While putting together a new Google Arts & Culture exhibition dedicated to India, Louisiane Ferlier discovers how Indian science has been a consistent thread throughout the Royal Society’s collections.

'Of the Brahmin observatory at Benares' from Robert Barker, 1777 (detail)

As a historian interested in the development of algebra in seventeenth-century England, I’ve always taken it for granted that India was the place of origin of some of the most fundamental scientific concepts. From zero and square roots through to the decimal system, Indian mathematicians laid the ground for modern maths as far back as 1200 BCE.

Manuscript from the Lilavati of Bhaskara II (Plimpton-Smith collection, Columbia University)1650 manuscript from the Lilavati of Bhaskara II (1114-1185), from the Plimpton-Smith collection at Columbia University

While putting together a Google Arts & Culture exhibition dedicated to India, which I’m delighted to launch today, I found Indian science to be a consistent thread throughout the Royal Society’s collections. The contribution of Indian scientists can be traced through our archives in all branches of science, and India endures as a place of inspiration, fascination and exploration for Fellows over the centuries.

The colonisation of the Indian subcontinent, under the aegis of the East India Company and then of the British Crown during the Raj, shaped scientific exchanges in complex ways. I recommend the work of Deepak Kumar of the Indian National Institute of Science as a first port of call to understand the links between colonialism and science in India. Certainly, the colonial exploration of India was the background for the earliest British communications to the Royal Society, and scholars such as R W Home have examined the Royal Society's involvement in imperial science.

Scientific enquiries were officially sent through the East India Company on 22 January 1662, not much more than a year after the Royal Society was founded. In response, Robert Moray and Daniel Colwall reported a few months later on refrigeration methods in Tamil Nadu and Andhra Pradesh and on the soporific effects of a plant from the coast of Malabar.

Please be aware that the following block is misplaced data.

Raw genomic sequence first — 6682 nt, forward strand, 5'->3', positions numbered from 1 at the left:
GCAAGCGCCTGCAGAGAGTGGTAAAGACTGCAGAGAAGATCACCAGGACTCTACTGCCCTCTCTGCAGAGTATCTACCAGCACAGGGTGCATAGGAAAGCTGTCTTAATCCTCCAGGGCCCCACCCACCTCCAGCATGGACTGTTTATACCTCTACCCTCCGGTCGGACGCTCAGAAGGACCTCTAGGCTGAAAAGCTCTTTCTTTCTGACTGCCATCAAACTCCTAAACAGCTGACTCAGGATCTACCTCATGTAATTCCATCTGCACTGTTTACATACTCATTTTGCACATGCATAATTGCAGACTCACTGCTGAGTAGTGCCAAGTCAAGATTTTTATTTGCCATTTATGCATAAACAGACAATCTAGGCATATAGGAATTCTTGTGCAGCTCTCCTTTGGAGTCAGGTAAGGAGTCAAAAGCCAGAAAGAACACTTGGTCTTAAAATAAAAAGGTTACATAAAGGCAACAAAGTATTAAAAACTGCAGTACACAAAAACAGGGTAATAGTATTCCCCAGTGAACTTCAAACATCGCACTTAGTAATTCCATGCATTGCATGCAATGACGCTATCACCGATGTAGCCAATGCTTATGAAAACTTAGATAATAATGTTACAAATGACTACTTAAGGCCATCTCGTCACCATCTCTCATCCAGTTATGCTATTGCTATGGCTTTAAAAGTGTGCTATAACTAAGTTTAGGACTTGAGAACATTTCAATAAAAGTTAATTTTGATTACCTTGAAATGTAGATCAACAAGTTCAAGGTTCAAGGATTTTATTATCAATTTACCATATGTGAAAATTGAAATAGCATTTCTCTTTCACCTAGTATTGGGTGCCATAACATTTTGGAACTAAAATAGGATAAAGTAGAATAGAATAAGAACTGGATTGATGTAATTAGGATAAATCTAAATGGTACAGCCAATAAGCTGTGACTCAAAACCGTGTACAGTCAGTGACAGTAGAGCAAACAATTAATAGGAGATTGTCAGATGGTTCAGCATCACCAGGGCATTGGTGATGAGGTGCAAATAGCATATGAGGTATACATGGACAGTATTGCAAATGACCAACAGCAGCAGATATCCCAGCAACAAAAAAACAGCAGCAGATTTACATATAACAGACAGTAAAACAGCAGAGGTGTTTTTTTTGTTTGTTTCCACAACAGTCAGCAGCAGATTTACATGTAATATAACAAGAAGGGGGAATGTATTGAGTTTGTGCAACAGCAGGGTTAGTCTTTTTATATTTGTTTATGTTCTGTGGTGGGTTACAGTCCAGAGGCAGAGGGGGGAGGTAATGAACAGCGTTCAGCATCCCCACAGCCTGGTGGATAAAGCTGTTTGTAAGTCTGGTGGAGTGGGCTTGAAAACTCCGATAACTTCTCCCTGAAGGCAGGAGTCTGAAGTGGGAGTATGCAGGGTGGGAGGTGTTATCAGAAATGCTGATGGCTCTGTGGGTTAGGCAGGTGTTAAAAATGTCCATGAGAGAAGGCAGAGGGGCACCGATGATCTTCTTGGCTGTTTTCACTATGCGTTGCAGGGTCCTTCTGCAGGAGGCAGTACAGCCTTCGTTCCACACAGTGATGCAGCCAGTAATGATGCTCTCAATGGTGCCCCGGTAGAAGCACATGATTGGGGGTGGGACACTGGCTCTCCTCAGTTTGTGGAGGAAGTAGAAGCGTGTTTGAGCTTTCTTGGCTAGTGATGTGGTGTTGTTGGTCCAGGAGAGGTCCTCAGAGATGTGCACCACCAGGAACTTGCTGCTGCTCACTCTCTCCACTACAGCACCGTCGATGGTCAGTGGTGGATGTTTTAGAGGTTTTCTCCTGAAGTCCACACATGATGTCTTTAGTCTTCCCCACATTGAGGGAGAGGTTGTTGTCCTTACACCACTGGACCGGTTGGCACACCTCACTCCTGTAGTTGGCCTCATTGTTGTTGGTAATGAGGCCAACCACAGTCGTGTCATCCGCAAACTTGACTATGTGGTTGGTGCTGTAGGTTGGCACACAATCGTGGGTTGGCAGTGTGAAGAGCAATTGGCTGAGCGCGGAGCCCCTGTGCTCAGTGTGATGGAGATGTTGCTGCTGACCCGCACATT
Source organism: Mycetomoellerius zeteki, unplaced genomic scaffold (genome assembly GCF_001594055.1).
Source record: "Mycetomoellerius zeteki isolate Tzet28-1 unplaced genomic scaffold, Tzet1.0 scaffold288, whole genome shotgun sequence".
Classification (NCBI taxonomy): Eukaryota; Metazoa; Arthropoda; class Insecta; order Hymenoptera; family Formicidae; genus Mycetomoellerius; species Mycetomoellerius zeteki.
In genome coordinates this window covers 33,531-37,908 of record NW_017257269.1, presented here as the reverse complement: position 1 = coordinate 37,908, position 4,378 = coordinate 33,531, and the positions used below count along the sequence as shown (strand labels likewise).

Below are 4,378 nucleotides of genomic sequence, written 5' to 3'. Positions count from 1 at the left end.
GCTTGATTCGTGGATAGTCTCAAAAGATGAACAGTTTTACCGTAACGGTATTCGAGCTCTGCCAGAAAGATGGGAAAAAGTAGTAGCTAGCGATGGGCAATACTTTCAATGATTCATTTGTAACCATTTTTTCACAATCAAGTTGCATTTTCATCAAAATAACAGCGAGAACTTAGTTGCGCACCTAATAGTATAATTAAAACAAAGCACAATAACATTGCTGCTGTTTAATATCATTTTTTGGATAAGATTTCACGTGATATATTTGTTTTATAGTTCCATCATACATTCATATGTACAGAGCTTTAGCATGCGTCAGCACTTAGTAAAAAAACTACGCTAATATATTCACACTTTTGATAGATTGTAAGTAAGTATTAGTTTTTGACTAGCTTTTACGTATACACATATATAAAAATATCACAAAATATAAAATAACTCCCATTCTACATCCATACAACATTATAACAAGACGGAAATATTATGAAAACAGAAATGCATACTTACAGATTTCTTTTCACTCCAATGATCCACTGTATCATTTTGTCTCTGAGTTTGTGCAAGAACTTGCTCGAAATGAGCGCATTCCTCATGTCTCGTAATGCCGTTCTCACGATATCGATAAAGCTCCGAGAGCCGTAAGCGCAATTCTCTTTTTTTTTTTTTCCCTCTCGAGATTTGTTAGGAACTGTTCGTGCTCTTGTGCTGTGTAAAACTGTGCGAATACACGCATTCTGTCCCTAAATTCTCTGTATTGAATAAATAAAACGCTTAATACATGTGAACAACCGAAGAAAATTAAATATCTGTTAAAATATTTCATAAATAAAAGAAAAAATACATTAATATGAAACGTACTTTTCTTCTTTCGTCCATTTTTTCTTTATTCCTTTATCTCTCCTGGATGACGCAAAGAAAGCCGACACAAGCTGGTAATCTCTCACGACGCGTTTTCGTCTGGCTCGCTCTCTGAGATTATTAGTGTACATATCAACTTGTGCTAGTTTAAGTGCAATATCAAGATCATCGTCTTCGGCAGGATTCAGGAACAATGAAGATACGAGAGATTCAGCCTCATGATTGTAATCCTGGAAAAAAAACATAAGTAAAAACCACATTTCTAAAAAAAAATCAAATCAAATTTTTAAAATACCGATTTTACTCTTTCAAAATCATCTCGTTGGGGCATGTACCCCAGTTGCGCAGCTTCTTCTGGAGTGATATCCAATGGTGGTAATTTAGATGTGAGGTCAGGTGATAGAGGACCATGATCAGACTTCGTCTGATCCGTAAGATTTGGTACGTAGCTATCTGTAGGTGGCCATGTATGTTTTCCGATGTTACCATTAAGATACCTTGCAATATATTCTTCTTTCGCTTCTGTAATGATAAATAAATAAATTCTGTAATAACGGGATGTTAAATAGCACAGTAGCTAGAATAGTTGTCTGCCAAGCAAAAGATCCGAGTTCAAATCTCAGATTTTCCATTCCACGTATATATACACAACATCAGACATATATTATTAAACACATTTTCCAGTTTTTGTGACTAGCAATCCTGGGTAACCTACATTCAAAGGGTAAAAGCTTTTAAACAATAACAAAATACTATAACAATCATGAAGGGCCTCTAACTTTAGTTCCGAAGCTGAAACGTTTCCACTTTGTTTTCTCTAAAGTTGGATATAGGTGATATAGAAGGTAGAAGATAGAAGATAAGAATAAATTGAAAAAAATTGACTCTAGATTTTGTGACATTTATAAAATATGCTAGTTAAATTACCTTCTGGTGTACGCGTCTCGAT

Over the centuries, many letters and publications commented on India’s natural wonders and listed the scientific advances made there. The story that has captivated me most is that of the Jantar Mantars, or assemblies of astronomical instruments made of stone, which demonstrate the extraordinary advances in Indian astronomy in the eighteenth century. They situate India as a place of science capable of building innovative infrastructure to support an ambitious programme of scientific investigation.

'Of the Brahmin observatory at Benares' from Robert Barker, 1777Jantar Mantar, Varanasi (L&P/6/248)

In 1777, the Commander in Chief of the British Forces in Bengal, Robert Barker, relayed to the Royal Society the existence of a large complex of stone astronomical instruments in Benares, modern-day Varanasi:

‘a number of Instruments yet remaining in the greatest preservation; stupenduously [sic] large, immovable from the spot and built of stone, some of them upwards of Twenty foot in height; and although they are said to have been erected Two Hundred years, the graduations and divisions on the several Arcs appeared as well cut and as accurately divided as if they had been the performance of a modern Artist. The execution in the construction of these Instruments, exhibited a Mathematical exactness.'

Barker had also commissioned the chief engineer for the East India Company and future colonial governor of Madras, Georgia and Jamaica, Archibald Campbell, to provide large watercolour sketches of the instruments.

Barker’s account, though it recognises the scientific prowess required to build the structures and rightfully sees them as a manifestation of the advancement of astronomical knowledge in India, is riddled with the inconsistencies that are born from colonial prejudice. His theory that the observatory was more than 200 years old likely arose because the palace on top of which the observatory was built did indeed date back to the 1600s, but it also betrays the same inability to understand historical layers in the Indian context that Pratik Chakrabati observed in his recent masterful publication, Inscriptions of nature.